EU-U.S. data pact faces first major test of credibility

EU-U.S. data pact faces first major test of credibility
From Reuters - September 16, 2017

BRUSSELS (Reuters) - A pact underpinning billions of dollars of transatlantic data transfers will undergo its first annual review on Monday, with Europe seeking to ensure Washington has lived up to its promises to protect the data of European citizens stored on U.S. servers.

Feted as a milestone in transatlantic relations, which had soured after revelations of mass U.S. surveillance four years ago, the EU-U.S. Privacy Shield data pact has been in place for just over a year.

It was hammered out after the European Unions top court struck down a previous data transfer pact in 2015 because it allowed U.S. spies excessive access to peoples data, plunging everyday cross-border data transfers into legal limbo.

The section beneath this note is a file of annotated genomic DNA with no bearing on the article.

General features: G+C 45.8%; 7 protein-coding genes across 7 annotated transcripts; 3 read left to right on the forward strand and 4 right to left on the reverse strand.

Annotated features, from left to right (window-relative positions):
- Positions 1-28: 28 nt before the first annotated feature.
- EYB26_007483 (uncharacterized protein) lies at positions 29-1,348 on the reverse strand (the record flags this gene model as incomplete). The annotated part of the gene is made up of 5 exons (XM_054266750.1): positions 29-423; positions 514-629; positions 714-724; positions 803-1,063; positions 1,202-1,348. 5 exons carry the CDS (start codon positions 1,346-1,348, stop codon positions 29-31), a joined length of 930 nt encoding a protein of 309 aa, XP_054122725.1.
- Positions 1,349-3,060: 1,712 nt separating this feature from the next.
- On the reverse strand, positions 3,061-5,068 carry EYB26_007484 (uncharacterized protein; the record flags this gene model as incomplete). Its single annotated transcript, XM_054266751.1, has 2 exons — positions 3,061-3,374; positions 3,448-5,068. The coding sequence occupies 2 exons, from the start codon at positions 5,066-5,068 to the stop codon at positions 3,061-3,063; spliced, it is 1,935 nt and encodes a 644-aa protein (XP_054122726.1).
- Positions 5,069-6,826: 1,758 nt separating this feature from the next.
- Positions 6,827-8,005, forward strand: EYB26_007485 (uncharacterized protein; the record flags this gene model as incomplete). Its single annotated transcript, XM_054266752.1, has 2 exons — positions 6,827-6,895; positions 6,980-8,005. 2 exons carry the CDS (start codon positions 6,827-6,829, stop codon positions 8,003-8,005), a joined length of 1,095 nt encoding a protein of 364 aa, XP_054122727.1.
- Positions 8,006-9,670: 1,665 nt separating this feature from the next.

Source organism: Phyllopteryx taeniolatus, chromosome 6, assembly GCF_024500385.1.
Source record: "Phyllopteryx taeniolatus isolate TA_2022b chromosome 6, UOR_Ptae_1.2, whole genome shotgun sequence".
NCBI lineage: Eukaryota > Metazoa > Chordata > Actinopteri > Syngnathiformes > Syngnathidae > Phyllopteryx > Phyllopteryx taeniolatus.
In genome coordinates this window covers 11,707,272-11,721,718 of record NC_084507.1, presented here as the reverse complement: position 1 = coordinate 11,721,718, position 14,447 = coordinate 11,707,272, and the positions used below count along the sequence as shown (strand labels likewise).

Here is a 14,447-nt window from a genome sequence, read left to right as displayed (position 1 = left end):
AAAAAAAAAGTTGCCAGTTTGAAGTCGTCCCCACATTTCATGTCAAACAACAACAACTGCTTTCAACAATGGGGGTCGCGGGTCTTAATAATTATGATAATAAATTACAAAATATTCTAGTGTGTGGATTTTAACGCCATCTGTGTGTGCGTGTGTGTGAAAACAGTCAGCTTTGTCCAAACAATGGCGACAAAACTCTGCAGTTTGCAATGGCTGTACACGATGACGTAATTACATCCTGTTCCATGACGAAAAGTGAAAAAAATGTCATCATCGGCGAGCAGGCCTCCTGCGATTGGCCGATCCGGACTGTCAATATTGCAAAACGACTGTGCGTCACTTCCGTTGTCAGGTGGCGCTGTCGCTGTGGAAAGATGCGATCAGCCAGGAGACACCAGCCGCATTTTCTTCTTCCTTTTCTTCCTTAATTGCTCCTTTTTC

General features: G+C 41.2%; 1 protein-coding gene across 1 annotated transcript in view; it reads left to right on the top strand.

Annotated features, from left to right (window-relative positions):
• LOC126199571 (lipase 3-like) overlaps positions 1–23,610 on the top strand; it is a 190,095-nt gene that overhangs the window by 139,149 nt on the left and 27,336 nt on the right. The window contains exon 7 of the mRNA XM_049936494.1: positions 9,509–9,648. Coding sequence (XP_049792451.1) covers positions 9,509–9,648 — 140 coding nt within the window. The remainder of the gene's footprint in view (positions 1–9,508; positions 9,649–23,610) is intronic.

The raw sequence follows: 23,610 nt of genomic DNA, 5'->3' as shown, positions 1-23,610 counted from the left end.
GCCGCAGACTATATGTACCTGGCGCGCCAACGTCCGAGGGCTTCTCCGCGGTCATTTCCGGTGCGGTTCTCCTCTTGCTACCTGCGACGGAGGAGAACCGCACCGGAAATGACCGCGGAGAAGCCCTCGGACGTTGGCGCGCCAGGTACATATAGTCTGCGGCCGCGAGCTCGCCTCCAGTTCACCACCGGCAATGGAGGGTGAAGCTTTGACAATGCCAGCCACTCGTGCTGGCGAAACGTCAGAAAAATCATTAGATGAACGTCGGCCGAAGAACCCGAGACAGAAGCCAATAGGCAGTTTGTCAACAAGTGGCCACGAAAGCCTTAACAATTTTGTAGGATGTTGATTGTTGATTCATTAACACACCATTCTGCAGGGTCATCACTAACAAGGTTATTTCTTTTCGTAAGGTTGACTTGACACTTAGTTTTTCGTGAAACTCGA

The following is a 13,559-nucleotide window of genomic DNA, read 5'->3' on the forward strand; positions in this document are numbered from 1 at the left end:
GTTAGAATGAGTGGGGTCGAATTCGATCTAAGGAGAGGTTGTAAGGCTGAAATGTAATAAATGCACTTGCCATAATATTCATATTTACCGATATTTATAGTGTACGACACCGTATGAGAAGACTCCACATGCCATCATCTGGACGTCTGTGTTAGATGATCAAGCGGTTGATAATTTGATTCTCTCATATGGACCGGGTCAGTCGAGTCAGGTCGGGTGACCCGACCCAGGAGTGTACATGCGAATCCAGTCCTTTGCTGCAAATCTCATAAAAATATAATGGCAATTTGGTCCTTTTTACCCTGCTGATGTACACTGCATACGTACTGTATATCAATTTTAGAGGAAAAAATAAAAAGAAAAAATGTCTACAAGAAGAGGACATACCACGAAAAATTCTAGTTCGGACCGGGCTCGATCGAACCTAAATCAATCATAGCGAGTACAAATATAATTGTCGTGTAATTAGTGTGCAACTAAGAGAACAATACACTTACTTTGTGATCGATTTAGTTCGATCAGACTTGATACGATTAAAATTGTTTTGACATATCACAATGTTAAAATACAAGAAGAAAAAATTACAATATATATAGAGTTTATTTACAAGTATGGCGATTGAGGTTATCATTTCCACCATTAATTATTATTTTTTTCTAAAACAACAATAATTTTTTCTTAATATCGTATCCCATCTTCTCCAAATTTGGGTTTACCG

However, it is already subject to two legal challenges in European courts on the grounds that it does not offer adequate privacy protections for European citizens data, and EU data protection watchdogs have also expressed misgivings.

The first annual review taking place on Monday and Tuesday will be an opportunity for the European Commission, which negotiated the Privacy Shield, to ensure it is functioning well and that the U.S. administration is keeping its part of the deal.

My expectation is that we will find Privacy Shield functioning, we might find some space or room for improvement, Vera Jourova, EU Justice Commissioner, told Reuters in an interview.


The Privacy Shield seeks to strengthen the protection of Europeans whose data is moved to U.S. servers by giving EU citizens greater means to seek redress in case of disputes, including through a new privacy ombudsman within the State Department who will deal with complaints from EU citizens about U.S. spying.

However a new ombudsman has not been appointed under the new U.S. administration, something Jourova said she will push for.


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